A question we all asked ourselves at least once: After how many days, weeks or months, is a food still edible when it is frozen? Is the ice on the packaging a bad sign? Meat in particular stresses many people. And when in doubt, many of us turn to the compost bin ...
Yet many of the discarded foods are still edible. How do you know exactly for how long?
If you are undecided in this area, take the time to take a look at the list of storage times recommended by Health Canada.
Before freezing meat, we strongly suggest that you wrap it and write the freezing date on it. So you won't have to rack your brains the next time you want to prepare one of the meats lying dormant in the freezer.
Good to know: some meats can sleep in the freezer for more than a year!
Here are the deadlines to respect for each type of meat and other proteins...
Chicken / Turkey:
- Whole raw poultry: 10-12 months
- Raw chopped poultry: 6-9 months
- Cooked poultry without sauce: 1-3 months
- Cooked poultry with sauce: 6 months
- Beef (steaks, roasts): 6-12 months
- Pork: 8-12 months
- Minced, cubed or thinly sliced meat: 3-4 months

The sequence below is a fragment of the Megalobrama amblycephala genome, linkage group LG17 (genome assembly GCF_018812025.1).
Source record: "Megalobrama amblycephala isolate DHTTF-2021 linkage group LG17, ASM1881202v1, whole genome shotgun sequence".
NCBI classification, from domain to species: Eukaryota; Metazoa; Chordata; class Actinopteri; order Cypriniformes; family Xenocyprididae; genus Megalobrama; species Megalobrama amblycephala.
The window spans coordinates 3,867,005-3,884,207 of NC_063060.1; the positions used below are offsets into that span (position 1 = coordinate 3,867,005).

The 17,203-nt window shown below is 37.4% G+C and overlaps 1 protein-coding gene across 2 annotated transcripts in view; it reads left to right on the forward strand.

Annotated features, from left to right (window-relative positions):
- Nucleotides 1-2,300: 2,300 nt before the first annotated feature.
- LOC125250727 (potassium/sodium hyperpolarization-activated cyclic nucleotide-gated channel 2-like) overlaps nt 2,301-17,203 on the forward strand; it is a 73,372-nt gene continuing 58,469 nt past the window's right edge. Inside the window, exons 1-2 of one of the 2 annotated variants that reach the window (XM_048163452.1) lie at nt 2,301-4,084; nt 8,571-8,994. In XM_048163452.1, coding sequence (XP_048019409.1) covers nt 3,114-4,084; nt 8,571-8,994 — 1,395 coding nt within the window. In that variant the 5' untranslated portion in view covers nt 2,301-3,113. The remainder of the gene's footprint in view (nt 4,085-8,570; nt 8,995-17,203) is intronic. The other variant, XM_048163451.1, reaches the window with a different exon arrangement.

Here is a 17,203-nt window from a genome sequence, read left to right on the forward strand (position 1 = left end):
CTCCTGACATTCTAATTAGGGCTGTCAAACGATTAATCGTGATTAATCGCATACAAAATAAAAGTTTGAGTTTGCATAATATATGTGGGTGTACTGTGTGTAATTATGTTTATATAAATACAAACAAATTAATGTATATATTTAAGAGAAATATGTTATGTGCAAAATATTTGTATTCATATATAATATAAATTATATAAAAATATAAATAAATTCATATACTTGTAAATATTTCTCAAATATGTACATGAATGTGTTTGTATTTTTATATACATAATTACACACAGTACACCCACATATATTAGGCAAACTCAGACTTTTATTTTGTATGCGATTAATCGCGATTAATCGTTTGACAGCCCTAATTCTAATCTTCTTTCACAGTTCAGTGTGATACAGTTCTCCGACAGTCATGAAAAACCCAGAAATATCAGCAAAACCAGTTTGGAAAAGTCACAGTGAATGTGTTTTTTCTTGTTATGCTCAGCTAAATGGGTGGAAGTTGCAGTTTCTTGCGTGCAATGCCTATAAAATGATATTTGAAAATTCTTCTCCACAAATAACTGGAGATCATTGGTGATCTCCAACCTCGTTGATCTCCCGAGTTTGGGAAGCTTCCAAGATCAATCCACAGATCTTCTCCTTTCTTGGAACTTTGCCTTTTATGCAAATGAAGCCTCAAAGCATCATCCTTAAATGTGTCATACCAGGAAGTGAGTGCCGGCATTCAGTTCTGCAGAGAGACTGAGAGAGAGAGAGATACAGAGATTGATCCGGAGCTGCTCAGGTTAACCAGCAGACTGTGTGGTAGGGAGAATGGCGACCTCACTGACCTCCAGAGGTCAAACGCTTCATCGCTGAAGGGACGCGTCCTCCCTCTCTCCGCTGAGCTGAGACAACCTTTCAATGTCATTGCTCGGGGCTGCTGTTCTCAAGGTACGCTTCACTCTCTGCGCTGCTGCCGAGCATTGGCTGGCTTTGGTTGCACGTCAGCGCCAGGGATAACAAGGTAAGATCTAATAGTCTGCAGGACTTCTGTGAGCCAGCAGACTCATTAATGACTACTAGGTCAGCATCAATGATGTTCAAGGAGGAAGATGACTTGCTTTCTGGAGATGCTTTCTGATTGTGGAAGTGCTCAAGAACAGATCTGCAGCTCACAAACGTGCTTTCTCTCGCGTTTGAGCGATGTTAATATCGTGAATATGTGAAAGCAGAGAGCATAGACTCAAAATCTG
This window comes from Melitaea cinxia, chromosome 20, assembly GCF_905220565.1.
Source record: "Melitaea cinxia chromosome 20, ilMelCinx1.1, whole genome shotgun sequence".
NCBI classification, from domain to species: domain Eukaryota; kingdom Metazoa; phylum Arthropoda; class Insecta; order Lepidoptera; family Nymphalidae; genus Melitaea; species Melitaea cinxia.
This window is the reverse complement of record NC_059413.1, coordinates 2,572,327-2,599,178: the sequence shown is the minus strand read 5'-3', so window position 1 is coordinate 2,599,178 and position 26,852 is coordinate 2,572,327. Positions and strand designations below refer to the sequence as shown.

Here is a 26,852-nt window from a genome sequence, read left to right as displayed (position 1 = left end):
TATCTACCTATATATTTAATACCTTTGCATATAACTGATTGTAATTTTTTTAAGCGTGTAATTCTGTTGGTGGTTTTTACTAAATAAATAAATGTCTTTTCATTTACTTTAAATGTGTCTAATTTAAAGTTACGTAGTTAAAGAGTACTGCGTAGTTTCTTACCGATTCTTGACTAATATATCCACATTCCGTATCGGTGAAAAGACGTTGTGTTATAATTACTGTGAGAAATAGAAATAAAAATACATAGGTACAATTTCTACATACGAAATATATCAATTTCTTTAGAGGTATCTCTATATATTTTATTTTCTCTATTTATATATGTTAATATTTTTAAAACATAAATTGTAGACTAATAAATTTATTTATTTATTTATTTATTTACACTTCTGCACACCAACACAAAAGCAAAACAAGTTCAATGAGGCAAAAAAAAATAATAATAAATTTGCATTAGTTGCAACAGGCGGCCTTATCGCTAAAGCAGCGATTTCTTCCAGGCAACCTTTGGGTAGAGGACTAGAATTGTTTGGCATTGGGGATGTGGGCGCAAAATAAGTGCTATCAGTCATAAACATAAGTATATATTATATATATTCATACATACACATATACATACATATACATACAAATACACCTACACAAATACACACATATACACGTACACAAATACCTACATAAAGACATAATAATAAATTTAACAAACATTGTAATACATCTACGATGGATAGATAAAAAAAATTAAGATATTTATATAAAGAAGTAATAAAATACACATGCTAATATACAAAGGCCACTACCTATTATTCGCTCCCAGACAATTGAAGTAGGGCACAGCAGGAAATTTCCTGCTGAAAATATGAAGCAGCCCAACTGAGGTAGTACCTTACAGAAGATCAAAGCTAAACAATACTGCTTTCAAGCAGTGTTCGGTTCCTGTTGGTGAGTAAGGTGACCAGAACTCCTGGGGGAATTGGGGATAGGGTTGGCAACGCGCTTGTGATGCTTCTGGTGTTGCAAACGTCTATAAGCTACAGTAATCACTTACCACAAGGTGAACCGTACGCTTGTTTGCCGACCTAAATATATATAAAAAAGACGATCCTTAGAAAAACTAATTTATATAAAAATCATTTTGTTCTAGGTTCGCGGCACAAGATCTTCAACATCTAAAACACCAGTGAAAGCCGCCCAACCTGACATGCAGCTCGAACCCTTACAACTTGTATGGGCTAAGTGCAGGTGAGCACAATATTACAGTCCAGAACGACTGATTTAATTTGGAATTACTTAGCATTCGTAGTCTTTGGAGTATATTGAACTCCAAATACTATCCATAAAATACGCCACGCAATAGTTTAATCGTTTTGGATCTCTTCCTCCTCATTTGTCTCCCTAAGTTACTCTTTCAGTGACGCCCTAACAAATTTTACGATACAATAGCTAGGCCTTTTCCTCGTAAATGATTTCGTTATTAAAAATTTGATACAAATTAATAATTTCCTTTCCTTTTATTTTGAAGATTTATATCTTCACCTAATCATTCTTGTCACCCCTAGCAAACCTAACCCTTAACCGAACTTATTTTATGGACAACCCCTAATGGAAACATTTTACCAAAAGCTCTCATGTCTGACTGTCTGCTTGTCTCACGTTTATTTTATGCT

- Lamb: 8-12 months
- Calf: 8-12 months
- Bacon: 1-2 months
- Cooked ham: 1-2 months
- Smoked meat, cold cuts: 1-2 months
- Fresh sausages: 2-3 months
- Hot dog sausages: 1-2 months
- Whole dry sausages: do not freeze
- Meat sauces: 4-6 months
- Meat cooked with sauce: 4 months
- Meat cooked without sauce: 2-3 months
- Cooked meat sliced under vacuum: 1 month
- Offal (liver, heart, etc.): 3-4 months
- Raw egg white: 9 months
- Raw egg yolk: 4 months
- Whole with the shell: does not freeze.
Fish and seafood:
- Cooked crab: 1 month
- Shrimps: 2-4 months
- Fatty fish (salmon, trout, etc.): 2 months
- Lean fish (sole, tilapia, etc.): 6 months
- Scallops: 3 months
- Oysters without scales: 2-4 months
- Mussels without scales: 3 months
- Scaleless clams: 3 months
- Cold smoked fish: 2 months
- Oysters + mussels + clams in their scales: do not freeze! It is recommended to store them in a ventilated container.
After how long do you still feel comfortable eating frozen food?
Source: Huff Post · Photo Credit: Adobe Stock